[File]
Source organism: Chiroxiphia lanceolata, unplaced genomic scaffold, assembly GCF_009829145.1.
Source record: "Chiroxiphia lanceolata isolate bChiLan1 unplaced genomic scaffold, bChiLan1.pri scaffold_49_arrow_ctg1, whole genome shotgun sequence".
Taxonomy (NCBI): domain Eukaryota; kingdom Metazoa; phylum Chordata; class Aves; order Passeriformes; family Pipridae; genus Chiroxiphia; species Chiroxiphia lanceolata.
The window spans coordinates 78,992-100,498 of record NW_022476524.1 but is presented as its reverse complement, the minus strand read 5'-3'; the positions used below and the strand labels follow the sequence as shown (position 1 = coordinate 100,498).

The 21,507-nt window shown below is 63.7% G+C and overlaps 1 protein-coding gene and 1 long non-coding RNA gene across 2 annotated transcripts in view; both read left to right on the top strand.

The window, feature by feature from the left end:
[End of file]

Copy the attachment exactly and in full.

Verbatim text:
Source organism: Chiroxiphia lanceolata, unplaced genomic scaffold, assembly GCF_009829145.1.
Source record: "Chiroxiphia lanceolata isolate bChiLan1 unplaced genomic scaffold, bChiLan1.pri scaffold_49_arrow_ctg1, whole genome shotgun sequence".
Taxonomy (NCBI): domain Eukaryota; kingdom Metazoa; phylum Chordata; class Aves; order Passeriformes; family Pipridae; genus Chiroxiphia; species Chiroxiphia lanceolata.
The window spans coordinates 78,992-100,498 of record NW_022476524.1 but is presented as its reverse complement, the minus strand read 5'-3'; the positions used below and the strand labels follow the sequence as shown (position 1 = coordinate 100,498).

The 21,507-nt window shown below is 63.7% G+C and overlaps 1 protein-coding gene and 1 long non-coding RNA gene across 2 annotated transcripts in view; both read left to right on the top strand.

The window, feature by feature from the left end: